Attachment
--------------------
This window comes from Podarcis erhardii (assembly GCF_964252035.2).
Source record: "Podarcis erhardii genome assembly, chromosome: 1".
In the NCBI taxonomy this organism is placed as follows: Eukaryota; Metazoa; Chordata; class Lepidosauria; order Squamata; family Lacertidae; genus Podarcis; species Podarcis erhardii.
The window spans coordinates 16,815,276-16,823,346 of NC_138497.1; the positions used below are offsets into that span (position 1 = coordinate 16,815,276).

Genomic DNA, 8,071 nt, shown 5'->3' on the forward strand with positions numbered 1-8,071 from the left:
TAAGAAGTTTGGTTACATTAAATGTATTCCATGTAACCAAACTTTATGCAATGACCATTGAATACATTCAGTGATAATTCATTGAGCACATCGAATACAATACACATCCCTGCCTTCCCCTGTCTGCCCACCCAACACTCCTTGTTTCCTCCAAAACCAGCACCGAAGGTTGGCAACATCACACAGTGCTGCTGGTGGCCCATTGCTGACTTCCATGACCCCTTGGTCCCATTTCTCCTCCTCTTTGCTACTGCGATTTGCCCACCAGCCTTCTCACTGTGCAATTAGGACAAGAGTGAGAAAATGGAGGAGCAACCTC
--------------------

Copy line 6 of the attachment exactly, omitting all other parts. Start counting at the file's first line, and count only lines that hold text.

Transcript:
TAAGAAGTTTGGTTACATTAAATGTATTCCATGTAACCAAACTTTATGCAATGACCATTGAATACATTCAGTGATAATTCATTGAGCACATCGAATACAATACACATCCCTGCCTTCCCCTGTCTGCCCACCCAACACTCCTTGTTTCCTCCAAAACCAGCACCGAAGGTTGGCAACATCACACAGTGCTGCTGGTGGCCCATTGCTGACTTCCATGACCCCTTGGTCCCATTTCTCCTCCTCTTTGCTACTGCGATTTGCCCACCAGCCTTCTCACTGTGCAATTAGGACAAGAGTGAGAAAATGGAGGAGCAACCTC